A few days later I showed up to my oncologist’s office where I was supposed to be getting this shot that will send me into menopause at the age of 28. I am doing this for the possibility of having a family someday, I told myself, and I walked in confidently. Until, of course, the oncology nurse led me back to the chemo room and told me to sit and wait in there. NOT THE CHEMO ROOM! I had glanced at it a few times, always quickly turning away. It always seemed so sad in there, cold, and depressing. I looked around and saw about ten people getting their chemo administered. One lady was on her cell phone. She looked as though she was wheeling and dealing. She had no plans on letting her cancer slow her down. I immediately loved her. Another woman was there with her husband and he was holding her hand. How sweet. Another woman was sitting with a friend and they were eating some trail mix and playing cards. Just a little girl time in the chemo room. I continued to scan the crowd and I saw a few people who looked like they were at least half dead, possibly worse.

I panicked, I started to cry, I looked at my mom and told her that surely there was some mistake. “Why am I in here? Why am I in here? WHY AM I IN HERE??!!?” I kept repeating this. Are they about to give me chemo? What is happening? I was losing it at this point. My mom asked one of the nurses and they explained that the chemo room is where they administer the shots as well. I quickly determined that this is obviously a terrible plan. After that initial moment of thinking I was going to get chemo on accident I got the menopause shot and headed home. I sat there waiting for my first hot flash, I kept looking in the mirror expecting my backside to grow exponentially in front of my very eyes, or I thought at least a severe onset of the menopause mood swings was about to take over my body. Nothing happened. I continued to wait. In the following days the one symptom I noticed was fatigue. I got extremely tired. I am determined not to gain menopause weight and keep my backside in check, so I walk every morning (I still can’t run after the surgery) and try and be as active as possible.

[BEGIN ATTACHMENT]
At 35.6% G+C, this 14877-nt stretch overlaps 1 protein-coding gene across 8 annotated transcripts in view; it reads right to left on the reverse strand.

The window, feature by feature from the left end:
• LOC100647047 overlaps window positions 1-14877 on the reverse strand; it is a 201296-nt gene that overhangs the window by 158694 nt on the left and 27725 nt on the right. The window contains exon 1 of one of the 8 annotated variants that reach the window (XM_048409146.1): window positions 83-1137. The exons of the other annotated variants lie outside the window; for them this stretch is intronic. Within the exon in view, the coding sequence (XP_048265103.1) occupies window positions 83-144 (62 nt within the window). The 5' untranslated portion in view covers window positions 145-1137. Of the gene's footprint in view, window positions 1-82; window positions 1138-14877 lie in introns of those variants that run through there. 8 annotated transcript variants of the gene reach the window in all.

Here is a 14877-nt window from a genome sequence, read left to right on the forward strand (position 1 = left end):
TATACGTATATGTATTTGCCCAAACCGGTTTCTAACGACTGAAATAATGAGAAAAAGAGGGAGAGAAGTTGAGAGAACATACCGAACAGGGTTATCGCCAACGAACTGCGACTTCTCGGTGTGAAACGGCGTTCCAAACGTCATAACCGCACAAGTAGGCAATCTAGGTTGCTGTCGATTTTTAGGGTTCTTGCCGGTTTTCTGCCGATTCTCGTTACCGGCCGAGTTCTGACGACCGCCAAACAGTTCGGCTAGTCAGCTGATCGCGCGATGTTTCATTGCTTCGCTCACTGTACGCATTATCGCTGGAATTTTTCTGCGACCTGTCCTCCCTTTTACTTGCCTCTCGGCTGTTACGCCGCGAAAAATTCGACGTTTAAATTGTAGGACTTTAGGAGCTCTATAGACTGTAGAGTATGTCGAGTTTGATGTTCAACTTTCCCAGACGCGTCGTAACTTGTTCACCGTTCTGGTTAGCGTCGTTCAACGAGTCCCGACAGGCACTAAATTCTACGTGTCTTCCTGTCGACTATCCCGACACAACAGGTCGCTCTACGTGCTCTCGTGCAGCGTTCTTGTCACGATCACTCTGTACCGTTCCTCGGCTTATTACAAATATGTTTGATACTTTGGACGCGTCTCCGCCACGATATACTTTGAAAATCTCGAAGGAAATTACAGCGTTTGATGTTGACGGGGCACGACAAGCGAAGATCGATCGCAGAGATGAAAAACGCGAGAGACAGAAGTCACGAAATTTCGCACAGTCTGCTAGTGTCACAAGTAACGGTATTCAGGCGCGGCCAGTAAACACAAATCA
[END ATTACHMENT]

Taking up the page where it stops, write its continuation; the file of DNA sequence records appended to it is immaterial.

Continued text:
Other than the menopause, I am doing just fine! Yes, chemo is quickly approaching. My first treatment session will be next Tuesday. So, if you think of me next Tuesday, send up a prayer or transmit some positive vibes my way because I sure am going to need it. And if you aren’t partial to prayer or positive vibes find someone that is and have them send out a few.

Since it is Thanksgiving and all, I feel it only appropriate to express a few things that I am most thankful for this year. I am thankful for my family. First, I am thankful for my mother who has stuck by my side, not only through this experience, but also through every moment, both good and bad, in my life. She has been my rock and I would not have made it through any of this without her. I am thankful that whenever I am next to her I know I will always be safe and that is the most precious feeling in the world to me. I am thankful for my father who taught me that I can do whatever I want to in this world. He taught me to do everything I do with everything I’ve got, and the passion I carry for what I believe in and the people I love is a direct reflection of that. He also taught me how to make people laugh, and how to laugh at myself, which I do frequently and gladly. I am thankful for my sister who prayed for me to come into this world when she was a little girl every night before she went to sleep. I am also thankful that she didn’t take me out of this world when I did arrive and became a pesky (and perhaps annoying at times) little sister. I am thankful for my brother-in-law, because I always tell my sister that I want to marry someone just like him. Not in a creepy way, people, but because he is one of the best men I know. I am thankful for my nephew, because he has taught me the power and beauty of unconditional love. He has also taught me everything I need to know about super heros. And I am thankful for my niece, because she has taught me the power and beauty of unconditional cuteness, which she is highly aware that she possesses.